The latest Bay Area housing gimmick: Having investors pay for half of the standard 20 percent down payment and sharing on the upside or downside.
One of the biggest pitches about buying real estate is the inevitable buildup of equity overtime. Of course the data usually used shows people staying put for 30 years instead of the real world figure of an average of 13 years. Lives change. People move. Jobs come and go. Millennials are largely staying with parents and there must be a way to get them out. In the Bay Area, you always hear politicians saying something like “it is hard for a teacher or fire fighter to buy a home” but rarely mentions that the typical crap shack will cost you $1.2 million. Since when did “middle class” jobs demand living like a millionaire? But never fear. The wonderful ideas of a mania are now popping up left and right like incredibly low down payment loans and a new one, crowd funding your down payment.
Investors can replace mom and dad
One of the easiest house humping marketing ploys is when the numbers are crunched with a 20 percent down payment. “Sure, look how great things are when you put 20 percent down.” However, for a Bay Area crap shack costing $1.2 million that means $240,000. A small caveat. They provide fantastic numbers on the purchase of the house but fail to crunch the numbers of how one is going to get that $240,000 without a generous gift from the bank of mom and dad. Well God bless tech startups because there is now a company looking to help educators purchase that tiny Bay Area home which costs something like this:
The typical home is now over $1.2 million.
“(Mercury News) Their solution: Get investors to pay for half of a standard 20 percent down payment in exchange for some of the house’s future appreciation — or depreciation — in value when eventually the house is sold or refinanced. In the case of the Bay Area, investors’ share is 25 percent. For example, investors would collectively get $250,000 if a house that originally cost $1 million doubled in value by the time it changed hands. If homeowners aren’t ready to sell or refinance within seven to 10 years, Landed helps them enter a similar agreement with a new set of investors who can pay back the old ones.”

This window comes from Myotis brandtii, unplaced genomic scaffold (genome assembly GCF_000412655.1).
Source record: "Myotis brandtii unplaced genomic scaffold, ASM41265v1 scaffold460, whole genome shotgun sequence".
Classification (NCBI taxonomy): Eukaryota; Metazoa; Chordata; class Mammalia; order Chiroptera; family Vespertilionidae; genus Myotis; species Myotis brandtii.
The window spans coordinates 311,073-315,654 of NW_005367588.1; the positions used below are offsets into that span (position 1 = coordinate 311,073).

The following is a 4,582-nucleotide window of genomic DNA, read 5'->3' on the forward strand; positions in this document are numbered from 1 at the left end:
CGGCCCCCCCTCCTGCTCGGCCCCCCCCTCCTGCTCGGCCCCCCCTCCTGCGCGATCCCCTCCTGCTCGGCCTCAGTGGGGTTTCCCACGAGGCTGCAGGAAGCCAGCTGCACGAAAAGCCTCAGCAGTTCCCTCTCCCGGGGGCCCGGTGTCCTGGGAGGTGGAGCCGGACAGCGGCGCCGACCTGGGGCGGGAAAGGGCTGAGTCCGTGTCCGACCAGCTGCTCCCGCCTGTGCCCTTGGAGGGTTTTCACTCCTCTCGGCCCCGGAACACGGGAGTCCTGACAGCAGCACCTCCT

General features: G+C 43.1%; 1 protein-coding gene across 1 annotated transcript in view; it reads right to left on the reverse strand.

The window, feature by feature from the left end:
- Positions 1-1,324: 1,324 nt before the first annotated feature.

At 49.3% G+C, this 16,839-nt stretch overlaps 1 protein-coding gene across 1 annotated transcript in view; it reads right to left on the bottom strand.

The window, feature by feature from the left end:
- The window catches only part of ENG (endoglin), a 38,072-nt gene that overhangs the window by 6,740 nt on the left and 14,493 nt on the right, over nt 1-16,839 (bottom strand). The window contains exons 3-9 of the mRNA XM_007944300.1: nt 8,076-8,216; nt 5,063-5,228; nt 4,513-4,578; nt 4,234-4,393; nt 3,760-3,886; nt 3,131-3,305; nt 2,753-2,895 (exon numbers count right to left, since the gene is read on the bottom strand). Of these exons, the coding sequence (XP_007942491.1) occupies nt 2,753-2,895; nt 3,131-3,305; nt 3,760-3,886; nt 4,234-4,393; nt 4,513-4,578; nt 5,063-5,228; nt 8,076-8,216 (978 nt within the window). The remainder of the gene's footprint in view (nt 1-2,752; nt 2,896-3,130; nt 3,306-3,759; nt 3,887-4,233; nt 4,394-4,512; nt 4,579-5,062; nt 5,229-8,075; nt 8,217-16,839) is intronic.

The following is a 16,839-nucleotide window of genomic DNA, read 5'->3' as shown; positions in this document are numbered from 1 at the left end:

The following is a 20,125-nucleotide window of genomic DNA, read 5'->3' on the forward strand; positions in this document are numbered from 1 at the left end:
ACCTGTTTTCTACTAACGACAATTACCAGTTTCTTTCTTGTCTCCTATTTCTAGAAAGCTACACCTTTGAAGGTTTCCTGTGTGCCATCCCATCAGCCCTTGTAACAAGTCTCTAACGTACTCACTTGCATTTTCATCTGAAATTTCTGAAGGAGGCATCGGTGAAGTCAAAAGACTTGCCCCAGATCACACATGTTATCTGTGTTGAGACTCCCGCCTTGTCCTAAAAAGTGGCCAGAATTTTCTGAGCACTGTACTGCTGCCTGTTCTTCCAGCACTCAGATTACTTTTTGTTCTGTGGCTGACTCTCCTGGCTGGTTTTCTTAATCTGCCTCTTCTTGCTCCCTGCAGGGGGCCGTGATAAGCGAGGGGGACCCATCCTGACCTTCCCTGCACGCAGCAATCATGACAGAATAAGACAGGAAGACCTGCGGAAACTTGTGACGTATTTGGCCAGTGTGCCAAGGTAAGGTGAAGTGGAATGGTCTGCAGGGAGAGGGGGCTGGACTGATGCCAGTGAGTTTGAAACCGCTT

Now this is an interesting position. We all know with everyone horny on HGTV shows that buying is largely emotional for most. Just watch a couple of hours of that station and you realize people ignore budgets on virtually every other segment. “Sure, our budget can only afford this rat infested dump but this gorgeously redone home with Ikea furniture is $100,000 over budget but what the heck, we are on TV!” I’m sure that budget took longer to come up with than that spur of the moment decision.
So this new startup, Landed seeks to help people like teachers purchase a home by crowd funding the down payment. One tiny caveat: you know that big pitch about equity? Unlike mom and dad, they want a piece of that upside. So that is a big deal. But given how much house lust there is out there and the crash of 2007 is now a distant memory of financial history, people are ready to dive in assuming they can use OPM (other people’s money).
Well we don’t have no money down loans right?
The Poppy Loan takes care of that! And of course this is all happening in the tech crazy Bay Area where of course valuations on tech companies are reasonable. After all, the NASDAQ has never faced a correction right?